2019 saw the release of my debut novel, and it was the year I read only about half the books I usually get through in a year—I spent a lot of time sitting and staring in silence, filled with various forms of anxiety, and maybe talking out loud to myself.
Nevertheless, I began the year with The Bridge of Beyond by Simone Schwartz-Bart, and several things about this book are still haunting me. Same for Savage Conversations by LeAnne Howe, which is possible to read in one sitting.
The Intuitionist by Colson Whitehead, and wondered why nobody had ever recommended this book to me before. It would have brought me much joy and relief during those G.W. Bush years. (Also, does Whitehead have an obsession with things that run on tracks? Someone please ask him for me!)
Found myself reading Miriam Toews’s Women Talking in early June, during the same days the book takes place, and went through a roller coaster of emotions in a way I hadn’t experienced with a book in so long—I know other people have said this book is a masterpiece, and I’ll add my name to that list.
I read Normal People, and enjoyed it, but had to really think about which books I’d read this past year to remember anything about it.
Buy Stephanie Goehring’s chapbook From the Water [Inaudible], it will put you in a trance.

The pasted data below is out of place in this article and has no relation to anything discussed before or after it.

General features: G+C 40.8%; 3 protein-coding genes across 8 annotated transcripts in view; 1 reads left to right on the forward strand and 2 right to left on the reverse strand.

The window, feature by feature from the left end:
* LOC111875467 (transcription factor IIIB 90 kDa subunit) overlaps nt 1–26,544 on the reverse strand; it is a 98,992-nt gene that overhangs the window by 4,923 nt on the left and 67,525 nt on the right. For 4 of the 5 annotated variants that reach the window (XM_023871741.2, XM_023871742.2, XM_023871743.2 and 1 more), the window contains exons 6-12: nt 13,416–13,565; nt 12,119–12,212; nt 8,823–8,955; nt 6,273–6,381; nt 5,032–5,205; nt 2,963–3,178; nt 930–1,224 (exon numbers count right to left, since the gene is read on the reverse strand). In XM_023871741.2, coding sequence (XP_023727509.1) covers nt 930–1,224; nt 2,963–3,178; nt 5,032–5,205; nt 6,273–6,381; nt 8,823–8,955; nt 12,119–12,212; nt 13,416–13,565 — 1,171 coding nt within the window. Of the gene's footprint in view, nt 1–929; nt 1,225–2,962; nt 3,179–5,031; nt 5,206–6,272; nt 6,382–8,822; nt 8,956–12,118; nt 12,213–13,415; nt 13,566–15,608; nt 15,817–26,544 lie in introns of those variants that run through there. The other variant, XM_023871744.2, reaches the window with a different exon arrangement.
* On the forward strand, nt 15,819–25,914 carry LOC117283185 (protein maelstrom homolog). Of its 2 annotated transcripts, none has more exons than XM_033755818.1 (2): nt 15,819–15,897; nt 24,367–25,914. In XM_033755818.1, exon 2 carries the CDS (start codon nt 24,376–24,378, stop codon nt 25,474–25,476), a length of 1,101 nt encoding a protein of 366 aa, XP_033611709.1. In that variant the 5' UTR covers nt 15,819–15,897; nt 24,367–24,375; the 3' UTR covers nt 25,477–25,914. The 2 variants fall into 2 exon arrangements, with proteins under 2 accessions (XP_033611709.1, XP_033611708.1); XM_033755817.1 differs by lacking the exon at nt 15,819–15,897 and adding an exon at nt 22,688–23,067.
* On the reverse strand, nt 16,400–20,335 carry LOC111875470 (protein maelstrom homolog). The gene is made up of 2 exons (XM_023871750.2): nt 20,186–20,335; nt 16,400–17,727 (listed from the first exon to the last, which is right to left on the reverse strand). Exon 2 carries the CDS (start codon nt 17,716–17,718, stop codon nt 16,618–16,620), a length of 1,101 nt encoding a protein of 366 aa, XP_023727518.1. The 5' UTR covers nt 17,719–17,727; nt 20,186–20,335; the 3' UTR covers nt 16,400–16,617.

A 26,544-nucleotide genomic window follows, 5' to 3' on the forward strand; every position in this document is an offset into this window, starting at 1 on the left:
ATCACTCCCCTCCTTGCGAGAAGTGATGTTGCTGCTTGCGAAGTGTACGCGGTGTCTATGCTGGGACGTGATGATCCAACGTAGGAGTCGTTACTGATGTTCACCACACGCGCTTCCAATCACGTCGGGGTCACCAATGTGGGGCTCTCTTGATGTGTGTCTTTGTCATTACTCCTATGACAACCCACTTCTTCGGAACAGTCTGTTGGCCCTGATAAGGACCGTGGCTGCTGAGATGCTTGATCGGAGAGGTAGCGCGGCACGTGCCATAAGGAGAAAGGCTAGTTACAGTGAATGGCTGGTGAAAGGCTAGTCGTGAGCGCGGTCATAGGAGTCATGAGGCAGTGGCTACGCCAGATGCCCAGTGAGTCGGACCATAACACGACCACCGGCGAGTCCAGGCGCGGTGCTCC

Met some fellow debut novelists in the book circuit, and it felt great genuinely loving all their books: Stay and Fight by Madeline ffitch has some of those most memorable characters in recent fiction; Reinhardt’s Garden by Mark Haber is a coked-up run through the jungle; Mesha Maren’s Sugar Run is a book I’m thinking about a lot these days, too.
Right now, I’m halfway through Wake, Siren by Nina MacLaughlin, and it’s taking my breath away in every single story—excited to start I Hold a Wolf by the Ears by Laura van den Berg, which is out next year. Saved Gingerbread by Helen Oyeyemi for this winter season—somehow reading it in the Texas heat seemed wrong.
I know there are more books, but that’s all I can think of for now.
Here’s a quick look at some notable books—new titles from the likes of Nina MacLaughlin, JP Gritton, Saskia Hamilton, Stephen Dunn, and more—that are publishing this week.
Wake, Siren: Ovid Resung by Nina MacLaughlin